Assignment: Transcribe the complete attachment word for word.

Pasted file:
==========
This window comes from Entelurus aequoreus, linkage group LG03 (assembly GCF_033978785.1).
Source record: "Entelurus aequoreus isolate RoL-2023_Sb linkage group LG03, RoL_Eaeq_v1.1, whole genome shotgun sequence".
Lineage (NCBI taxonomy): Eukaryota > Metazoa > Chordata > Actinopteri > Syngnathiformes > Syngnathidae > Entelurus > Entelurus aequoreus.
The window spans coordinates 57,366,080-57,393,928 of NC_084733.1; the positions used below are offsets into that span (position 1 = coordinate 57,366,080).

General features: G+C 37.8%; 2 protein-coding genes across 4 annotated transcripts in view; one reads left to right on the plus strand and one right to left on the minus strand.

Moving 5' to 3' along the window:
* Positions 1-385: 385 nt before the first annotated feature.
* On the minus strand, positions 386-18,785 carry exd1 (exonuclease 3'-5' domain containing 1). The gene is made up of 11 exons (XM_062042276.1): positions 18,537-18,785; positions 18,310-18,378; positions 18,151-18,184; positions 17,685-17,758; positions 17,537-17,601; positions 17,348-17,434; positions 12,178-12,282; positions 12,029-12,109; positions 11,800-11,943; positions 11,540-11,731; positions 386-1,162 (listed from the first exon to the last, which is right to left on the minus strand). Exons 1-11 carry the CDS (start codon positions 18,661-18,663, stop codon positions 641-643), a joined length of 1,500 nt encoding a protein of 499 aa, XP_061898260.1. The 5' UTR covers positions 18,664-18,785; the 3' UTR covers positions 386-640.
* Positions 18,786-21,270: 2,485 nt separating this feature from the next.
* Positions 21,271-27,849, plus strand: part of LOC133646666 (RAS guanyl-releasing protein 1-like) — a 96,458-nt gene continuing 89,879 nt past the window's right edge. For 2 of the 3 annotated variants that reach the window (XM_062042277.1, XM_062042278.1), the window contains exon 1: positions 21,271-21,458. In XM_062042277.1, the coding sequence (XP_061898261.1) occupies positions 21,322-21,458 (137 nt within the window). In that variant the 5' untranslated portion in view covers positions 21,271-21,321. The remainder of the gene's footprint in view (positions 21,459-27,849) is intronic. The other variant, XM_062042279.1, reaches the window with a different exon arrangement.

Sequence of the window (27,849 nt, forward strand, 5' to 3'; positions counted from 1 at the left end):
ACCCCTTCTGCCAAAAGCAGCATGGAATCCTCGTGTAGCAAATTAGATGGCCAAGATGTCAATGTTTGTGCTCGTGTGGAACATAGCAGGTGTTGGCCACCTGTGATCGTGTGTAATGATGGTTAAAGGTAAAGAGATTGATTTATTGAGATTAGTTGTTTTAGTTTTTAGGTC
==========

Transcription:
This window comes from Entelurus aequoreus, linkage group LG03 (assembly GCF_033978785.1).
Source record: "Entelurus aequoreus isolate RoL-2023_Sb linkage group LG03, RoL_Eaeq_v1.1, whole genome shotgun sequence".
Lineage (NCBI taxonomy): Eukaryota > Metazoa > Chordata > Actinopteri > Syngnathiformes > Syngnathidae > Entelurus > Entelurus aequoreus.
The window spans coordinates 57,366,080-57,393,928 of NC_084733.1; the positions used below are offsets into that span (position 1 = coordinate 57,366,080).

General features: G+C 37.8%; 2 protein-coding genes across 4 annotated transcripts in view; one reads left to right on the plus strand and one right to left on the minus strand.

Moving 5' to 3' along the window:
* Positions 1-385: 385 nt before the first annotated feature.
* On the minus strand, positions 386-18,785 carry exd1 (exonuclease 3'-5' domain containing 1). The gene is made up of 11 exons (XM_062042276.1): positions 18,537-18,785; positions 18,310-18,378; positions 18,151-18,184; positions 17,685-17,758; positions 17,537-17,601; positions 17,348-17,434; positions 12,178-12,282; positions 12,029-12,109; positions 11,800-11,943; positions 11,540-11,731; positions 386-1,162 (listed from the first exon to the last, which is right to left on the minus strand). Exons 1-11 carry the CDS (start codon positions 18,661-18,663, stop codon positions 641-643), a joined length of 1,500 nt encoding a protein of 499 aa, XP_061898260.1. The 5' UTR covers positions 18,664-18,785; the 3' UTR covers positions 386-640.
* Positions 18,786-21,270: 2,485 nt separating this feature from the next.
* Positions 21,271-27,849, plus strand: part of LOC133646666 (RAS guanyl-releasing protein 1-like) — a 96,458-nt gene continuing 89,879 nt past the window's right edge. For 2 of the 3 annotated variants that reach the window (XM_062042277.1, XM_062042278.1), the window contains exon 1: positions 21,271-21,458. In XM_062042277.1, the coding sequence (XP_061898261.1) occupies positions 21,322-21,458 (137 nt within the window). In that variant the 5' untranslated portion in view covers positions 21,271-21,321. The remainder of the gene's footprint in view (positions 21,459-27,849) is intronic. The other variant, XM_062042279.1, reaches the window with a different exon arrangement.

Sequence of the window (27,849 nt, forward strand, 5' to 3'; positions counted from 1 at the left end):
ACCCCTTCTGCCAAAAGCAGCATGGAATCCTCGTGTAGCAAATTAGATGGCCAAGATGTCAATGTTTGTGCTCGTGTGGAACATAGCAGGTGTTGGCCACCTGTGATCGTGTGTAATGATGGTTAAAGGTAAAGAGATTGATTTATTGAGATTAGTTGTTTTAGTTTTTAGGTC